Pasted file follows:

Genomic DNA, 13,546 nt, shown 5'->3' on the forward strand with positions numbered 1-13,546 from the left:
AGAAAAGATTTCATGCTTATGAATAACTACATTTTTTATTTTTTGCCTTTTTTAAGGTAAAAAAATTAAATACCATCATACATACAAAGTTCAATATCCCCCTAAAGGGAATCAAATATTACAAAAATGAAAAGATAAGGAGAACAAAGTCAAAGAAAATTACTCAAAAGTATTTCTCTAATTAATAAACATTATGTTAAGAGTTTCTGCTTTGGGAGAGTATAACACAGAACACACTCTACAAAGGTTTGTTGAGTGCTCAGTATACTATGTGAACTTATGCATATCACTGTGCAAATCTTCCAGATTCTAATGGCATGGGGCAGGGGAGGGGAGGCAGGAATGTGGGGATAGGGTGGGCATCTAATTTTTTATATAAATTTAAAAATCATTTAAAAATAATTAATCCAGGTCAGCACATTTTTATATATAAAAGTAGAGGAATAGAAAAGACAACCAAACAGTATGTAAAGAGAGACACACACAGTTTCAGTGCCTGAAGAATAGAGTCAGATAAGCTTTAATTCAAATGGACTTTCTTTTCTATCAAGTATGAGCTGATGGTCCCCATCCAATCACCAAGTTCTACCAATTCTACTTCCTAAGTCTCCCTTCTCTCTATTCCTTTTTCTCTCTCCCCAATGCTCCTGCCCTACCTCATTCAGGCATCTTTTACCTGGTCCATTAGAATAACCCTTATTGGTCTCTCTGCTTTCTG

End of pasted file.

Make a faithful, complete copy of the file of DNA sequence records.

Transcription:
Genomic DNA, 13,546 nt, shown 5'->3' on the forward strand with positions numbered 1-13,546 from the left:
AGAAAAGATTTCATGCTTATGAATAACTACATTTTTTATTTTTTGCCTTTTTTAAGGTAAAAAAATTAAATACCATCATACATACAAAGTTCAATATCCCCCTAAAGGGAATCAAATATTACAAAAATGAAAAGATAAGGAGAACAAAGTCAAAGAAAATTACTCAAAAGTATTTCTCTAATTAATAAACATTATGTTAAGAGTTTCTGCTTTGGGAGAGTATAACACAGAACACACTCTACAAAGGTTTGTTGAGTGCTCAGTATACTATGTGAACTTATGCATATCACTGTGCAAATCTTCCAGATTCTAATGGCATGGGGCAGGGGAGGGGAGGCAGGAATGTGGGGATAGGGTGGGCATCTAATTTTTTATATAAATTTAAAAATCATTTAAAAATAATTAATCCAGGTCAGCACATTTTTATATATAAAAGTAGAGGAATAGAAAAGACAACCAAACAGTATGTAAAGAGAGACACACACAGTTTCAGTGCCTGAAGAATAGAGTCAGATAAGCTTTAATTCAAATGGACTTTCTTTTCTATCAAGTATGAGCTGATGGTCCCCATCCAATCACCAAGTTCTACCAATTCTACTTCCTAAGTCTCCCTTCTCTCTATTCCTTTTTCTCTCTCCCCAATGCTCCTGCCCTACCTCATTCAGGCATCTTTTACCTGGTCCATTAGAATAACCCTTATTGGTCTCTCTGCTTTCTG